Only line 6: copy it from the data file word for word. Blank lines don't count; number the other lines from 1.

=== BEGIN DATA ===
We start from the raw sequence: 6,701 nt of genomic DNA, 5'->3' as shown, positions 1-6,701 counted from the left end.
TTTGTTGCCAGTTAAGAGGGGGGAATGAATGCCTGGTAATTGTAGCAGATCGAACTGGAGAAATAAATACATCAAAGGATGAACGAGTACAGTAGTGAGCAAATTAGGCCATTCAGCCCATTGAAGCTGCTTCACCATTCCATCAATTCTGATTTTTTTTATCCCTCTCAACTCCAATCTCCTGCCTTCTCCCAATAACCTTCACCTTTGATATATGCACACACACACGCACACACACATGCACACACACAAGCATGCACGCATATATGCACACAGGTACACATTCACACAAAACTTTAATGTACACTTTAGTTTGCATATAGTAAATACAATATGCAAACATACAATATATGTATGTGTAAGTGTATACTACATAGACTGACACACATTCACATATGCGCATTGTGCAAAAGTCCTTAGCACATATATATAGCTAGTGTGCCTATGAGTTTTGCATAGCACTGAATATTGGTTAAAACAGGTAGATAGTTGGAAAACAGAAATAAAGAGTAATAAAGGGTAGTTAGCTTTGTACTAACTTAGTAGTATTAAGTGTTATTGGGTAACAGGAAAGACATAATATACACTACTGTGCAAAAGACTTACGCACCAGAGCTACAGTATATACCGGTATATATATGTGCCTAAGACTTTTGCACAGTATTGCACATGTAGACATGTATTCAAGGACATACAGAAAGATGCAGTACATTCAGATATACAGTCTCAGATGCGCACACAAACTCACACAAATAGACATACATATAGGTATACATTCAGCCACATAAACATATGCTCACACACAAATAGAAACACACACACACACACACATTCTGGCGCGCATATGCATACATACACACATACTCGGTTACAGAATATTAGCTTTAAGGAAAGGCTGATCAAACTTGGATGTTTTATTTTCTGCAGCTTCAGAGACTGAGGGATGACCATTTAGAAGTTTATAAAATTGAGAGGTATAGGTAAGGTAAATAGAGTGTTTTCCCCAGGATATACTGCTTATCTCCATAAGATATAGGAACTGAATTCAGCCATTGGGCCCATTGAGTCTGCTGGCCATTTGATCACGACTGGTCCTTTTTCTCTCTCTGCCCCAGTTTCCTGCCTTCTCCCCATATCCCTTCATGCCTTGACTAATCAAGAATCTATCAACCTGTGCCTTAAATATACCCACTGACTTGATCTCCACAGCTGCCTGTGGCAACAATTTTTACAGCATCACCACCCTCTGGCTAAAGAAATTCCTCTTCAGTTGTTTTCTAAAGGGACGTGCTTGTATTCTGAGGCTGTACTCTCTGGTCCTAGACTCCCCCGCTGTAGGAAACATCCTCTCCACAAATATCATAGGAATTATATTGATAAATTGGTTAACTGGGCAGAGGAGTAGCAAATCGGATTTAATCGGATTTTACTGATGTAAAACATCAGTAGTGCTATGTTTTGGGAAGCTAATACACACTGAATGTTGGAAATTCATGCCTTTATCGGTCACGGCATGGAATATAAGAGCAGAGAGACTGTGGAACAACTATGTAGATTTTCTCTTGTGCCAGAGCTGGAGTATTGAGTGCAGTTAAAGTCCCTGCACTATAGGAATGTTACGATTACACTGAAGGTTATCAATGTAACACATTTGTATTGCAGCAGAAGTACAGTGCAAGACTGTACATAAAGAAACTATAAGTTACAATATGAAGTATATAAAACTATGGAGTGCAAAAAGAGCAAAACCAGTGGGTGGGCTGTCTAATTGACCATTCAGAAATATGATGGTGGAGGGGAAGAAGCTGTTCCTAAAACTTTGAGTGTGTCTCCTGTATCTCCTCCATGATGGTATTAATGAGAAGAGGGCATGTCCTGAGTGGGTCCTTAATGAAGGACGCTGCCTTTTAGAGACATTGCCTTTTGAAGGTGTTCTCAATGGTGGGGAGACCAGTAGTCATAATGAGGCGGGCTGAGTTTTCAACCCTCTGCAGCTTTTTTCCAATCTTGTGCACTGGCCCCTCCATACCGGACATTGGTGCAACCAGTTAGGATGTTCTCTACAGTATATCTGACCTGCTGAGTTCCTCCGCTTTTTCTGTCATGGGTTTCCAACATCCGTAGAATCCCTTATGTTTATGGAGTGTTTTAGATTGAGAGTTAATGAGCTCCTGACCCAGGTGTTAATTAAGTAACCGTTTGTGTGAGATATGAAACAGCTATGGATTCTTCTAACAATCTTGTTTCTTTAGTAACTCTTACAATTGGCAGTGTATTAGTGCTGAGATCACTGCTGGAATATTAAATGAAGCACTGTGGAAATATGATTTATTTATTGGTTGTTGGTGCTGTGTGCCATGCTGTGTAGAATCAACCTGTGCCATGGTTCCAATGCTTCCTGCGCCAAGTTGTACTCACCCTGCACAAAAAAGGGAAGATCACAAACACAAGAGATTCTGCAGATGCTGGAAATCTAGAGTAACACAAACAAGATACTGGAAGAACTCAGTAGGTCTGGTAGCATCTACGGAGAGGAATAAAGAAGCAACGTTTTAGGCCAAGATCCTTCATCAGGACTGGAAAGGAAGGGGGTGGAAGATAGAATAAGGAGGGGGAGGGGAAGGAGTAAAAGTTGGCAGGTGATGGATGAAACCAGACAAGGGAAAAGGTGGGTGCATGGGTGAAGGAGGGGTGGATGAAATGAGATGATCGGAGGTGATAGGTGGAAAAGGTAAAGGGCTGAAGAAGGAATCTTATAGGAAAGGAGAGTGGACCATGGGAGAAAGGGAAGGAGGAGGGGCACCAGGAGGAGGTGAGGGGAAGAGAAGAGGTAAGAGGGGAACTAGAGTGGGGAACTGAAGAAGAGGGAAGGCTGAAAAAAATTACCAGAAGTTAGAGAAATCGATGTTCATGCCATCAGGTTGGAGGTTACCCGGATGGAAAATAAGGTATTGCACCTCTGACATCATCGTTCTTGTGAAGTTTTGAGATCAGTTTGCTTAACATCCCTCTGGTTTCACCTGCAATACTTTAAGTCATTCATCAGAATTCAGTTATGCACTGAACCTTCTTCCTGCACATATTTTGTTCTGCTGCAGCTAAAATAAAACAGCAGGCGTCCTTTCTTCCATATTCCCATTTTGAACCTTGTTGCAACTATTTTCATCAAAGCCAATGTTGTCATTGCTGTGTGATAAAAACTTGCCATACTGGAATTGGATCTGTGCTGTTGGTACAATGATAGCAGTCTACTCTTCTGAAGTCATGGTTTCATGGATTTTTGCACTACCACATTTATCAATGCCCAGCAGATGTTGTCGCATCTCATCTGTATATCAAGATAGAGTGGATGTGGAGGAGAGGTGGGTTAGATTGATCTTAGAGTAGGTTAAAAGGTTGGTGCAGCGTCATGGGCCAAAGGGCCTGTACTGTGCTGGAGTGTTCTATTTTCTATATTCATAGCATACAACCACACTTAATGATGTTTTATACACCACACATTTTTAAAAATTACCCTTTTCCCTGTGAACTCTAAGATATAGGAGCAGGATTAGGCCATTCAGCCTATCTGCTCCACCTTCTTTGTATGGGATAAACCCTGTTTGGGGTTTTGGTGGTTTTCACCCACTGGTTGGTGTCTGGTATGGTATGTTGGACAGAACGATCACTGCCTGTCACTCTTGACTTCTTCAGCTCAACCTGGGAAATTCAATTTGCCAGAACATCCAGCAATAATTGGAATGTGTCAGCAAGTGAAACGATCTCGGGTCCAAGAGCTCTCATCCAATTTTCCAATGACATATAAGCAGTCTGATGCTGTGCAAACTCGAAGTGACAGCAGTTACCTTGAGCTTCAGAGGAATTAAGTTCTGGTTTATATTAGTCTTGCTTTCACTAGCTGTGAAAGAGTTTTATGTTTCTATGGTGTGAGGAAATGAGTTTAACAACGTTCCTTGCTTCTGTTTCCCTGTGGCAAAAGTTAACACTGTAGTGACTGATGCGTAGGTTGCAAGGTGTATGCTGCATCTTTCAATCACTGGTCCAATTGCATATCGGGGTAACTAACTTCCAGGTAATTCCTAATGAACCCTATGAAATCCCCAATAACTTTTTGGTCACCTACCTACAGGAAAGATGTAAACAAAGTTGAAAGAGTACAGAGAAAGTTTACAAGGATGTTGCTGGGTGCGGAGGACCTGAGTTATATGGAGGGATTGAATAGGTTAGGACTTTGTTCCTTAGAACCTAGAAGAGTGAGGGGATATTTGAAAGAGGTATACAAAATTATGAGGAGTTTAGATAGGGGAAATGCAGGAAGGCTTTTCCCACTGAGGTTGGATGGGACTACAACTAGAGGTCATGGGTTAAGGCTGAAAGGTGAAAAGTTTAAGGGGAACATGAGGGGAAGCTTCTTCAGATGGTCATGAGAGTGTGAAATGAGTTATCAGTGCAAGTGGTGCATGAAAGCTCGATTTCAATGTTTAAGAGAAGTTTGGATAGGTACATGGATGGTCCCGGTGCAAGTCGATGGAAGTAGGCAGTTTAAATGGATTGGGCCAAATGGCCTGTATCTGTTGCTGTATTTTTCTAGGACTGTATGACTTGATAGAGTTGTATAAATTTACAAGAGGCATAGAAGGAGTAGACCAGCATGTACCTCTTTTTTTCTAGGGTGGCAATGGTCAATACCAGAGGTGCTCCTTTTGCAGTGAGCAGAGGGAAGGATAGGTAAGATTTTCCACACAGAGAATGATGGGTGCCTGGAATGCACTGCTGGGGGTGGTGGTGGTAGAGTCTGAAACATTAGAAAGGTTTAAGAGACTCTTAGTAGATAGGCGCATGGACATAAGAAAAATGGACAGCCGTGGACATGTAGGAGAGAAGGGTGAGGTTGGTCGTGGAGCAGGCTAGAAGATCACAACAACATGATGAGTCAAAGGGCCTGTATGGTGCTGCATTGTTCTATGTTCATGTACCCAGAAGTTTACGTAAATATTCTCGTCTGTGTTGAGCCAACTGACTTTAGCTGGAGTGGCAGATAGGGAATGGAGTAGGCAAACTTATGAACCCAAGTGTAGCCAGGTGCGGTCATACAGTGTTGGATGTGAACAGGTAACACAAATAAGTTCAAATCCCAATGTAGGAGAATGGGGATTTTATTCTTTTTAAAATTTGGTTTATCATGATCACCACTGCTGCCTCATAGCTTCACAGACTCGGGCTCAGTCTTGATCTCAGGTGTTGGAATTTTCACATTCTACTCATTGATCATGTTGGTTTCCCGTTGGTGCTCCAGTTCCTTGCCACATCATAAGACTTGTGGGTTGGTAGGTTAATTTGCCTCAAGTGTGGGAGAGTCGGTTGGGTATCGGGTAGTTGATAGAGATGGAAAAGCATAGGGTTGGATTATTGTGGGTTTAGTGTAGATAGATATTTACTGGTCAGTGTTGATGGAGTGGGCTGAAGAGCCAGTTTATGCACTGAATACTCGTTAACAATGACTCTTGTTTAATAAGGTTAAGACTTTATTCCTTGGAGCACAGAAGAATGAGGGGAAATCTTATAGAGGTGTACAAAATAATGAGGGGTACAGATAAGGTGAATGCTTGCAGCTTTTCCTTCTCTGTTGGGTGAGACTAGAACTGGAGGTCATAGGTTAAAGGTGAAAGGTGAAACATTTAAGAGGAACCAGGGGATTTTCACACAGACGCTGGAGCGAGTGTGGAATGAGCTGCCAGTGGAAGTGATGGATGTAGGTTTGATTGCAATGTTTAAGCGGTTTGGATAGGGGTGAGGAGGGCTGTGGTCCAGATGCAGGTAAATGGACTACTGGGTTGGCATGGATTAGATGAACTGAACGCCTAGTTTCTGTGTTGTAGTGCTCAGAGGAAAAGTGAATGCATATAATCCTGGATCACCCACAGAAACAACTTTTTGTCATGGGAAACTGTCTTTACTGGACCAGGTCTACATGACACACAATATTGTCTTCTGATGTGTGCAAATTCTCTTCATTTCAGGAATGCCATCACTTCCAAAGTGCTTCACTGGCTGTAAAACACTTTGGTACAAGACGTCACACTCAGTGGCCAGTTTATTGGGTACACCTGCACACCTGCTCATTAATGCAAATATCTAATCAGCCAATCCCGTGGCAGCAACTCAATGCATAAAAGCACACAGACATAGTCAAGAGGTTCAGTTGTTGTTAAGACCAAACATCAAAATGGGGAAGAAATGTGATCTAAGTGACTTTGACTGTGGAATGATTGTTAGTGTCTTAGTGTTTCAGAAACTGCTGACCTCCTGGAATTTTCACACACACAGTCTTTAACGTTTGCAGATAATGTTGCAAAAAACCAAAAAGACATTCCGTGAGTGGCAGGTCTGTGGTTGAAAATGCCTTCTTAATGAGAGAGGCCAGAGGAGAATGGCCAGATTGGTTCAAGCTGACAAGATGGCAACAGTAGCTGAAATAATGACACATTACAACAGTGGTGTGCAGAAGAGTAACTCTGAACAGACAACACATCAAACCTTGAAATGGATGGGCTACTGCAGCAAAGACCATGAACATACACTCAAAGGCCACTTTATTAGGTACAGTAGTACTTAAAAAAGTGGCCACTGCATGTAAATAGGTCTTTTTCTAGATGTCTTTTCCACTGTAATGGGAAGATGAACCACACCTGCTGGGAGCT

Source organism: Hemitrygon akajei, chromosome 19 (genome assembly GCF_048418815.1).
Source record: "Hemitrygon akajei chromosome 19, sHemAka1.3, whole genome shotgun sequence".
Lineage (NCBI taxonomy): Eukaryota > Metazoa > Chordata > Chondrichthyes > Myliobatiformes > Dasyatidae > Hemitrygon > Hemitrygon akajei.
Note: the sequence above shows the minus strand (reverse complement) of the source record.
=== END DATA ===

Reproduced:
Note: the sequence above shows the minus strand (reverse complement) of the source record.